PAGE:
In upgrading his program's out-of-conference schedule, it is the hope of head coach Bob Huggins that West Virginia will have to fight through a little adversity and be challenged before making its way into Big East play come January.
Saturday's game against Cleveland State certainly fit that bill. After limping through a sloppy first half, West Virginia came alive early in the second half to dispatch of the pesky Vikings by a final of 53-43. Da'Sean Butler scored 18 points to lead the Mountaineers.
"I think that we played with a whole lot more enthusiasm in the second half," Huggins said afterward. "We played with no enthusiasm in the first half."
It showed. Using an aggressive if not harassing full-court defense, Cleveland State forced 11 first-half turnovers by the Mountaineers. The Vikings, fresh off a heartbreaking loss at the buzzer to Horizon League rival Butler on Thursday night, reeled West Virginia in to playing at their preferred pace.
For West Virginia, the absence of starting point guard Joe Mazzulla was quite apparent. Mazzulla suffered what WVU officials are calling a left shoulder contusion in the second half of a win at Ole Miss on Wednesday night. Mazzulla dressed in his warm-ups, but sat at the end of the bench and did not play against the Vikings.
Freshman point guard Darryl "Truck" Bryant made his first career start in Mazzulla's absence, but struggled. Bryant was bothered by CSU's full-court pressure for much of the first half, playing just 10 minutes in the opening frame.
Meanwhile, the Vikings built a lead as big as seven points in the first half, albeit without the services of leading scorer J'Nathan Bullock, who picked up a pair of early fouls and played just nine of the first 20 minutes. Cleveland State led 25-21 at the break.
"At halftime, I told them to play harder," Huggins recalled. "I told them to please play harder and maybe pass the ball. We just stood around."
The Mountaineers came out re-energized in the second half, tying the game at 25 on back-to-back layups by Butler and Alex Ruoff. West Virginia took the lead for good at the 17:15 mark on a 3 by Jonnie West.
"We moved the ball better; we got to the ball better," Huggins said of his team's second-half effort. "We blocked 10 shots and the majority of those were in the second half because we got to the ball."
Bryant continued to struggle, and was ultimately pulled for good at the 17:34 mark. He spent the remainder of the game seated between assistant coaches Larry Harrison and Billy Hahn on one end of the WVU bench listening attentively to the staff.
Defensively, West Virginia forced 13 second-half turnovers, ultimately wearing down the undermanned Vikings on both ends of the court.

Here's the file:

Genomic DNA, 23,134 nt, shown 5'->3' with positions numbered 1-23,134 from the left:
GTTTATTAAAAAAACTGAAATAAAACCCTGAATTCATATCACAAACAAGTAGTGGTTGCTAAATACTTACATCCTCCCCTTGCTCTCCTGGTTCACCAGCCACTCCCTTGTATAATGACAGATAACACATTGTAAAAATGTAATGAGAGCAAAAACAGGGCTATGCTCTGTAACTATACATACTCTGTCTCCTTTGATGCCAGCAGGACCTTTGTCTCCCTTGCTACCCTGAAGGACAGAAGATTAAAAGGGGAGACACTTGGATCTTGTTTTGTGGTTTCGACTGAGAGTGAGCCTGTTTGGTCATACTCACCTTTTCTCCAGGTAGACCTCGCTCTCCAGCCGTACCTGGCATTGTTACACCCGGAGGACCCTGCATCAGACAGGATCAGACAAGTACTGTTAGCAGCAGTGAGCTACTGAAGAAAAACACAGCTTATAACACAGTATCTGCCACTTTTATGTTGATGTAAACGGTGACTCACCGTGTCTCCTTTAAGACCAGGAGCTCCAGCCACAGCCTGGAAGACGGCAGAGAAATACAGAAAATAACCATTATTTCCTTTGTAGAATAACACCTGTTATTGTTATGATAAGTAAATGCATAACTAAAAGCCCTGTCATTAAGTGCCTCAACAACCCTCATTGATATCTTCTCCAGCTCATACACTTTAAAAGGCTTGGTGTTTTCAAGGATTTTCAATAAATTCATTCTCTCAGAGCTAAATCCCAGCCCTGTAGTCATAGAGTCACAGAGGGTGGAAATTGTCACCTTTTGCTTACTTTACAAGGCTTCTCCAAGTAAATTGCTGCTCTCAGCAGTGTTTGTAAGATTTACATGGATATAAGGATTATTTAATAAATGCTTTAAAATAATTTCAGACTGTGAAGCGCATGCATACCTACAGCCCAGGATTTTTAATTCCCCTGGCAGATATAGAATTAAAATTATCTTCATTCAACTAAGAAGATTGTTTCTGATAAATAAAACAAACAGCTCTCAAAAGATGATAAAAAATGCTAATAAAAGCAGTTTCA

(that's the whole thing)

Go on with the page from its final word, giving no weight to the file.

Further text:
"They made some adjustments against the press and I thought they did a very good job of breaking it in the second half," said third-year CSU coach Gary Waters, who has spent time in the past as head coach at Rutgers. "Huggins is a good coach and he is going to find a way for things like that not to happen.
"What I didn't like was turning the ball over (13) times in the second half," continued Waters, who is assisted by former University of Charleston head coach Jayson Gee among others. "If you know anything about me, you know I don't like turnovers, so that is disappointing. If you remember the first two plays of the second half, turnovers led to lay-ups, uncontested lay-ups."
With Bryant on the bench and Mazzulla unavailable, Butler and Ruoff spent plenty of time bringing the ball up the court in the second half. While neither is a natural point guard, it is probably a good thing in the long run for both players to at least have some experience doing what they did on Saturday.
"I thought I was going to be able to do it but to tell you the truth I hated it," Ruoff said. "It took me out of the game and took me out of the offense with what they were trying to do. I didn't like it at all; I have a lot more respect for Mazzulla."
Ruoff, who led the Mountaineers in scoring at 15.8 points per game entering Saturday, attempted just four shots on the afternoon, including just one three. Ruoff made two of his four field goal attempts, and also had four rebounds and three assists.
Butler's offense was not affected as much, as the junior from Newark, N.J. finished 7-16 from the field and a perfect 4-4 from the line. Overall, the Mountaineers were 15-21 from the line, a big improvement over recent foul shooting efforts.
Freshman forward Devin Ebanks had the best game of his career, finishing with 10 points and 17 rebounds.
"What I liked the most about Devin today, he screwed up in the game to start with and he didn't run press breaker," Huggins said. "I took him out and when I did he said ‘Coach, you are right. It is my fault.' He didn't go over there and pout. He came back and played."
The Mountaineers return to action on Tuesday night against No. 24 Davidson in the Jimmy V Classic at New York's Madison Square Garden.